It was to prove an entirely disorderly affair, as nations and people began to scramble over the Earth, half-blind in their urgency. It was the French, naturally piqued by the success of their two Germanic rivals, who first found another route. Taking the Italians as their junior partners, they succeeded in charting a route through a fissure on the slopes of Stromboli. In doing so they too secured a future for their people. French success in turn encouraged other nations to continue their own searchings more frantically than ever, though Sir Henry knew of no others who had yet found success. The Dutch and the Belgians, without volcanic – or indeed any other - mountains in their own lands, had each turned to their colonial possessions. The Russians had looked to the unmapped wastes of Siberia, and according to the ridiculous superstitious faith of their people, succeeded only in opening the very Gates of Hell itself. If Sir Henry had once been partial to dismissing a people for such credulousness, he thought better than to remember an incident closer to home. At the height of The Scramble a particularly charismatic salesman had appeared, proclaiming that another route into the Inner Earth could be found within the basalt plug beneath Edinburgh castle. The salesman further claimed that this route was being kept a secret so as to evacuation only the richest and most aristocratic subjects of the Empire. These claims were of course entirely false, but the events of the subsequent Edinburgh Massacre were tragically real.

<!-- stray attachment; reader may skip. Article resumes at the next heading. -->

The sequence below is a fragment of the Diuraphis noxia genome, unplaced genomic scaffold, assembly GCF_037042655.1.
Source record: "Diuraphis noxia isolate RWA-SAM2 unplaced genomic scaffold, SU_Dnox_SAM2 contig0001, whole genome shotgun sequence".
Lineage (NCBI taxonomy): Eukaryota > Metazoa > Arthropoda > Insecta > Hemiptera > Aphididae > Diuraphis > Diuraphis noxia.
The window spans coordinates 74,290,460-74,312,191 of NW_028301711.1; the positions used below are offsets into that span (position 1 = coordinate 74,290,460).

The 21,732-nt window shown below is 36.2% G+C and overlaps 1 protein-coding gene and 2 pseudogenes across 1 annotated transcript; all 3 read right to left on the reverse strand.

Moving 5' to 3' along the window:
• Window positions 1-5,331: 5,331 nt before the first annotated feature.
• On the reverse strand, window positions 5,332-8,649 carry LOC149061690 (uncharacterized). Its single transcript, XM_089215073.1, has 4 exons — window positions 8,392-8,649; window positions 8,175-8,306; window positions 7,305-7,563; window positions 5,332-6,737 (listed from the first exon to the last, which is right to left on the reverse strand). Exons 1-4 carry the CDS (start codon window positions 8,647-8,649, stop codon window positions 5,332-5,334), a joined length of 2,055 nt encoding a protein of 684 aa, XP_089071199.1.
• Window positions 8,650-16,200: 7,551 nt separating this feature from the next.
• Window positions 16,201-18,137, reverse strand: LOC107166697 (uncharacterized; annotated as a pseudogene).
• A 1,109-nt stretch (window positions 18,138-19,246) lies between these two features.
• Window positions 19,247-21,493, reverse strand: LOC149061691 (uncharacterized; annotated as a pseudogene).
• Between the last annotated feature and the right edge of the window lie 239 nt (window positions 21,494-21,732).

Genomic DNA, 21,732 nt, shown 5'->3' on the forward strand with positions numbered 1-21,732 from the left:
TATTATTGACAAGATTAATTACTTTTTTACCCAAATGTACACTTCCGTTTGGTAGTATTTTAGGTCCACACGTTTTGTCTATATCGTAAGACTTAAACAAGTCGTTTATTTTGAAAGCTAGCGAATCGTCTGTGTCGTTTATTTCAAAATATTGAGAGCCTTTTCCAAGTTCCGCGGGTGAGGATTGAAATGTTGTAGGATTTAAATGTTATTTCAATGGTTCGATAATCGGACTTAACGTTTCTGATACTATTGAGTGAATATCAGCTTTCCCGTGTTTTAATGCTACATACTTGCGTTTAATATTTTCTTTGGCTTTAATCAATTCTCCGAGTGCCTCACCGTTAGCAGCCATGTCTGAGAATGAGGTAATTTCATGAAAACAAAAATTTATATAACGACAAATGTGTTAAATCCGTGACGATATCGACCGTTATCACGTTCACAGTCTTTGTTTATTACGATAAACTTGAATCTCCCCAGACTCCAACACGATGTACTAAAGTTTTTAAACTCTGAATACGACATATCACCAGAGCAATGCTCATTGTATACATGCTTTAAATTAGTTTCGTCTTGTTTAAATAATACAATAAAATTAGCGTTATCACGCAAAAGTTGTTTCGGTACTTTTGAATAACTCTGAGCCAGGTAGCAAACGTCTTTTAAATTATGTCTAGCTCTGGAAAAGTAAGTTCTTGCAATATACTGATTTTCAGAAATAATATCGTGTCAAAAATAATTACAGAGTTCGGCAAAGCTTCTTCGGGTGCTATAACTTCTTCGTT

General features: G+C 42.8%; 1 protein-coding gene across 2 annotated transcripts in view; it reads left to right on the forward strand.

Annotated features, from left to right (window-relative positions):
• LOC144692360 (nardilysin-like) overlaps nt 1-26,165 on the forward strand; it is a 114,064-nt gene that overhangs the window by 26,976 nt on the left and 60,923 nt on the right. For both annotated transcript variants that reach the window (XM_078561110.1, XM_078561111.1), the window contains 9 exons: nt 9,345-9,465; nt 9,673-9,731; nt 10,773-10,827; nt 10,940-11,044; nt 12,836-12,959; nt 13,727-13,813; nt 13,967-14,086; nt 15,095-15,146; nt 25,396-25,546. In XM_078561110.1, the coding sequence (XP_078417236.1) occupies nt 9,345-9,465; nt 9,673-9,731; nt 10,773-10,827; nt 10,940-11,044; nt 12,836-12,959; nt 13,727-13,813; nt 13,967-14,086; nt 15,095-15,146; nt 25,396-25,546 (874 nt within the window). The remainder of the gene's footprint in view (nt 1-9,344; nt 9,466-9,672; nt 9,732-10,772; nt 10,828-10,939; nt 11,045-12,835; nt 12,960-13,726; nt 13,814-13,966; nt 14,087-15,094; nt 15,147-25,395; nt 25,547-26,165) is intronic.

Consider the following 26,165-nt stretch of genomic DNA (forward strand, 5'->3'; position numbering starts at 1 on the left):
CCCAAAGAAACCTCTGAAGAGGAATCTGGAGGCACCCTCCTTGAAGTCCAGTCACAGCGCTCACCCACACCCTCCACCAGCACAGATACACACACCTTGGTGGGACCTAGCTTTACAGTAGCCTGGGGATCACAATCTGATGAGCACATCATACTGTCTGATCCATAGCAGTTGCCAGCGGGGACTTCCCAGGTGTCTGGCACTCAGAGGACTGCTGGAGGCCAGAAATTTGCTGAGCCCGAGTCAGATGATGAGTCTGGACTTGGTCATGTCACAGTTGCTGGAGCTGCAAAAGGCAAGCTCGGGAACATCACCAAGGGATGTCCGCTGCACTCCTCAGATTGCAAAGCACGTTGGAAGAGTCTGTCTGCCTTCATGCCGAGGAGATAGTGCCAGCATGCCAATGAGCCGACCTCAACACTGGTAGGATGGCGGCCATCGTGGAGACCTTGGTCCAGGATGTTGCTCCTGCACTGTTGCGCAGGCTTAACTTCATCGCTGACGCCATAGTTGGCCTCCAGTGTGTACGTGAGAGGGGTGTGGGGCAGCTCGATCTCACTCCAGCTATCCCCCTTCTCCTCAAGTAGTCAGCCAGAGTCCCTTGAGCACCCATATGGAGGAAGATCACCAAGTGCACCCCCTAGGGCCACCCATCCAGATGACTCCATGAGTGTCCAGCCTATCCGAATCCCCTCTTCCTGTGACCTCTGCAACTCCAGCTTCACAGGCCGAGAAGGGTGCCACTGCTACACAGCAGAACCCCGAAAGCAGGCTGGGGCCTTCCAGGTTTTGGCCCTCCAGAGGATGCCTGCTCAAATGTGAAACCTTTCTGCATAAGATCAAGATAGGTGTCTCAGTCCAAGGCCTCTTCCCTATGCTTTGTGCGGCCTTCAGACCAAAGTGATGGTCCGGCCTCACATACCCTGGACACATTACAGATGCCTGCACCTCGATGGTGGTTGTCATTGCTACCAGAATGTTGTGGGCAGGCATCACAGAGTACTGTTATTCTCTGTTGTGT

There was only a distant rumour from the antipodes of one other successful venture. It was that of Mount Tongariro whose own secret passage had been discovered by the native people of New Zealand, and from which those people continued their rebellious war against the Crown.